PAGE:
We're all familiar with Pantone's color chips, cheery blocks of color labeled with a numerical code. Pantone chips are icons of design, lately found everywhere from Christmas ornaments to coffee mugs. But who is Pantone, and why have their colors taken on such authority?
Pantone started off around mid-century printing color guides for cosmetic companies. They would use around 60 different pigments and mix them to match the colors they were looking for. At that time, colors were not yet standardized, so different printers had to kind of make vague guesses to match each other. The example people love to cite is Kodak. Remember that orangey-yellow of Kodak packaging? Since colors weren't standardized, that yellow would look slightly different depending on where it had been printed. The company found that customers would opt not to buy Kodak film when the packaging was slightly darker than usual, since they thought it looked less fresh. The company needed their branded color to be consistent so that their sales could be consistent. So the demand arose for a new system of standardization for color printing.
In 1956 a young chemist named Lawrence Herbert started working part-time for Pantone to make some money before heading to medical school. He soon got so interested in his work at Pantone that he decided to skip medical school. Instead, in 1962, he bought the printing division of Pantone and began refining the color matching system.
Using his chemical expertise, Herbert found a way to reduce the basic building blocks of printed color: instead of starting with 60 pigments and mixing via trial and error, as had been the protocol, he now worked with only 10 pigments, and created standard 'recipes' for printers to follow in order to achieve uniform results. This crucial development was called the Pantone Matching System, which is somewhat unfortunately known as PMS.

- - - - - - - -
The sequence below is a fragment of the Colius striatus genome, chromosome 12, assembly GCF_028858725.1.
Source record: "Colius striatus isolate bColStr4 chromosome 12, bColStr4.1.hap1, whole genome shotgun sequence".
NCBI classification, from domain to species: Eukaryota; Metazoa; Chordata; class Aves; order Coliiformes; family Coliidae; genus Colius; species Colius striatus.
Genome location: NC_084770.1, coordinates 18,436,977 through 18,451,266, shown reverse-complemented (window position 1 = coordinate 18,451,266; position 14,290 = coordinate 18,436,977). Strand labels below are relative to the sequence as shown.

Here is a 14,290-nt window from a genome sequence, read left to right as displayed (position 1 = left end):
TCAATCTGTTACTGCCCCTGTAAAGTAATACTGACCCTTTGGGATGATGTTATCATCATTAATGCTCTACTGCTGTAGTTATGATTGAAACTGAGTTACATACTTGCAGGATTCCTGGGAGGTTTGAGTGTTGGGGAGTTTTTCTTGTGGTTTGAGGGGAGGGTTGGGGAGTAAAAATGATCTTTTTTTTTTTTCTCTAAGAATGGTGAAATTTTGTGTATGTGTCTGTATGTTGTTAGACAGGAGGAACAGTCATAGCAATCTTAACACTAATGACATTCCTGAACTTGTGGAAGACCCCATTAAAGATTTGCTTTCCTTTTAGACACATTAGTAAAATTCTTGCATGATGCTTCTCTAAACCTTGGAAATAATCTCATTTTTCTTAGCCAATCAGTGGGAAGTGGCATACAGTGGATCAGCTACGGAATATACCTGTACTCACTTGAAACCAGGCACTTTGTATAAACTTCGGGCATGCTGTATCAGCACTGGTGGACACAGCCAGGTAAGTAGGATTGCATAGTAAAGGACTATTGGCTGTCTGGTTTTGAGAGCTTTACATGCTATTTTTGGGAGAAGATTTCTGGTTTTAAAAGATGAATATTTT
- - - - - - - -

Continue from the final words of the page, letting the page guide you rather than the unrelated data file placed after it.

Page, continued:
Herbert quickly expanded Pantone's reach into other industries beyond printing, like textile design and fine arts materials in the '60s, and digital computing in the '70s and '80s. By 2001, they had expanded their color palette to 1,757 distinct hues. Constantly improving their technology and making licensing agreements with other producers, Pantone's colors are more varied and dynamic than other color techniques, meaning that the company is able to produce unusual colors like fluorescents (after a licensing agreement with Day-Glo). Pantone also works to make their colors consistent and available across all platforms, so colors can match on textiles, printed paper, digital materials and other media.
The importance of Pantone in corporate design and branding is evident from the Kodak anecdote. Think about how much we associate colors with brands! Coke red, UPS brown, Tiffany blue, Hermes orange… And for those of us who aren't concerned with branding, we still want the color of the bedspread in the catalog to match the color of the bedspread when it comes in the mail.
At Apartment Therapy, we get pretty excited about Pantone's annual Color of the Year announcement. This is basically just a marketing move for Pantone, but like any good trend forecasting, it often is a genuine reflection of the zeitgeist, and a helpful guide for some manufacturers. (You can read Cathy Horyn's interesting Times article about it from 2007 here). Pantone has lately also marketed itself to the general public with merchandise, making its color chips a kind of insidery design status symbol.
Images: 1. Blair Urban; 2. Paul Giambarba; 3. Apartment Therapy; 4. If It's Hip It's Here; 5. Shoeling; 6. Apartment Therapy.
Originally published 1.5.12 - JL